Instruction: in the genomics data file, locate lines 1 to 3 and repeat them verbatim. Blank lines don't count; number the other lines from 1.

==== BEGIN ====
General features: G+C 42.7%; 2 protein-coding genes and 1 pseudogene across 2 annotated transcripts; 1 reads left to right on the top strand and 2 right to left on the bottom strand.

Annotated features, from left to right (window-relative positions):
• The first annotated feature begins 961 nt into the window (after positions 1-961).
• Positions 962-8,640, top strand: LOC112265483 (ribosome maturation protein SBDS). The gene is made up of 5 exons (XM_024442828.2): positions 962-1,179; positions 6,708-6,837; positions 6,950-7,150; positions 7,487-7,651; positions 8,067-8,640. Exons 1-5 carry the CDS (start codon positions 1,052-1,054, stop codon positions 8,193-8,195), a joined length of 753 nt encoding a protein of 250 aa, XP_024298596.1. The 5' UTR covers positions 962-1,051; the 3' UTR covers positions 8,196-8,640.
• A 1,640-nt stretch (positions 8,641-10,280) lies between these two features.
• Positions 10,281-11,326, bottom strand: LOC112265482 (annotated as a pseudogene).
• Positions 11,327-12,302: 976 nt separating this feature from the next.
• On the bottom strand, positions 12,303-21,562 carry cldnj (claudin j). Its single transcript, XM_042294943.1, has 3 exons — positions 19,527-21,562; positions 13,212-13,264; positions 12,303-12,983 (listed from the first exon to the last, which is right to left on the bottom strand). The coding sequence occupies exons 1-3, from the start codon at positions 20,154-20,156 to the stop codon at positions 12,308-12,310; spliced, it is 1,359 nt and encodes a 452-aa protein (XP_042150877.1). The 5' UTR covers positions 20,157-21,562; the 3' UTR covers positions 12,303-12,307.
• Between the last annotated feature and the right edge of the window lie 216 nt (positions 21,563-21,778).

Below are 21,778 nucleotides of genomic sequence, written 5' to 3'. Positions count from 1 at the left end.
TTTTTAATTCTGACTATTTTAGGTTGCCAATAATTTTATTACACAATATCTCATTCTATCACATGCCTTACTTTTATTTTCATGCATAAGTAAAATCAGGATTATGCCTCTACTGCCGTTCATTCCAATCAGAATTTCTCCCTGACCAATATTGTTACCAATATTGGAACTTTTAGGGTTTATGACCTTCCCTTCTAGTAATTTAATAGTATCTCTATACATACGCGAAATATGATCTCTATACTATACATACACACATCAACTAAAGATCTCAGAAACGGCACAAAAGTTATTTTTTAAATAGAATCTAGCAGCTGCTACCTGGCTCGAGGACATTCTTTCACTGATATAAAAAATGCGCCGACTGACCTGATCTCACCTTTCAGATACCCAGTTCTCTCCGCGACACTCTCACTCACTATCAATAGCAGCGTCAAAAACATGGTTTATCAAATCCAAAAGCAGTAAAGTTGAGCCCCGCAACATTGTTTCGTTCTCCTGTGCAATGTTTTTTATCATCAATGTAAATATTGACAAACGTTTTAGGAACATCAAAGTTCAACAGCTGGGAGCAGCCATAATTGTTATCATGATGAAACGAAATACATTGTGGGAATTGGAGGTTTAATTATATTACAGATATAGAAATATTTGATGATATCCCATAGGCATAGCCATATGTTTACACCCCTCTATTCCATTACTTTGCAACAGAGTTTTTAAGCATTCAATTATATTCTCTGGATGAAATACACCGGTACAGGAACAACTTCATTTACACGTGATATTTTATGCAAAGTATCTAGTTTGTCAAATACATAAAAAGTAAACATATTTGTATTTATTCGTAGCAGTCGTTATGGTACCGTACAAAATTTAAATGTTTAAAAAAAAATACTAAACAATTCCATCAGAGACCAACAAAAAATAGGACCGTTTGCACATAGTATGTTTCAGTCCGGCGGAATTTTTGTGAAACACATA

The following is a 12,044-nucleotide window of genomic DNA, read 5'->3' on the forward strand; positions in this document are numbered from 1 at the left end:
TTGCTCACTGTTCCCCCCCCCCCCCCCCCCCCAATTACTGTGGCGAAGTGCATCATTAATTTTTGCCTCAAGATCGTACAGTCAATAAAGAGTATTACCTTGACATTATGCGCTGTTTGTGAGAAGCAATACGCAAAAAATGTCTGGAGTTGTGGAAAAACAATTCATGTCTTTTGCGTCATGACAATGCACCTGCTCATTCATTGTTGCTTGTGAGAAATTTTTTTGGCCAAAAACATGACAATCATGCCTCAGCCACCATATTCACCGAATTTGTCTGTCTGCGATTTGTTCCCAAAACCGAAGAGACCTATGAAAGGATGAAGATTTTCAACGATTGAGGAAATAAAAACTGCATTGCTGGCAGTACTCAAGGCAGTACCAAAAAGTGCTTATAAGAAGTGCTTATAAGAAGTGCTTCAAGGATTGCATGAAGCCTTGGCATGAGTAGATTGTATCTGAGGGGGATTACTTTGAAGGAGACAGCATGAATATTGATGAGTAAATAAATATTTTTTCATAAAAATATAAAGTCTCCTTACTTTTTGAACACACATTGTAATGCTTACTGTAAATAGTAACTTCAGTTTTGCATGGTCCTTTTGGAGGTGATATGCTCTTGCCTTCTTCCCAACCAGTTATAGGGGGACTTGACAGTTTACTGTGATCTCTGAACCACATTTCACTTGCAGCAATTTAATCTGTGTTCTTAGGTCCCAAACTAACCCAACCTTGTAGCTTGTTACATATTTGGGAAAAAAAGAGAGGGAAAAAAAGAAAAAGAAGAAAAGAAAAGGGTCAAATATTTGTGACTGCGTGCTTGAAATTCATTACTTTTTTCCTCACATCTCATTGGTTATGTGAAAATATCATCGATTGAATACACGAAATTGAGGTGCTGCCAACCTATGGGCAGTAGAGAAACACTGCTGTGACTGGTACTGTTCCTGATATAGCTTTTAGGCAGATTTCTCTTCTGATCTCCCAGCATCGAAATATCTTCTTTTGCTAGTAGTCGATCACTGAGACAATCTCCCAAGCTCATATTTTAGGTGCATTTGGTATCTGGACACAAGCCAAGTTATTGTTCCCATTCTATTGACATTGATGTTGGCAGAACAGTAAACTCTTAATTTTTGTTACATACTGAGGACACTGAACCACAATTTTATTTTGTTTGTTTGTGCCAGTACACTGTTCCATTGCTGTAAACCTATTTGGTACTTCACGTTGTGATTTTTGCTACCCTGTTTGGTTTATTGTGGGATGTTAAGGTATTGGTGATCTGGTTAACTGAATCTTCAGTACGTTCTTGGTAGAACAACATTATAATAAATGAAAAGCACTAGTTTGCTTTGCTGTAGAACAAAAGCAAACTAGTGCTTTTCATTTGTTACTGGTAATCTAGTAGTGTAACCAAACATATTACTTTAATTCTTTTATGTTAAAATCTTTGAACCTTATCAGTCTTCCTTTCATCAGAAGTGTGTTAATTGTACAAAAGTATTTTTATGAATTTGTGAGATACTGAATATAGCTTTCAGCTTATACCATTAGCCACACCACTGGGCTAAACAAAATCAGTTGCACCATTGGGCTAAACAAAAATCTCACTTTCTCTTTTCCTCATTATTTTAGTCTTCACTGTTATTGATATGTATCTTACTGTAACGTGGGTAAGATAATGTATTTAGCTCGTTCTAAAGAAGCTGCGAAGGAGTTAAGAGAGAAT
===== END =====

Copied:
General features: G+C 42.7%; 2 protein-coding genes and 1 pseudogene across 2 annotated transcripts; 1 reads left to right on the top strand and 2 right to left on the bottom strand.

Annotated features, from left to right (window-relative positions):
• The first annotated feature begins 961 nt into the window (after positions 1-961).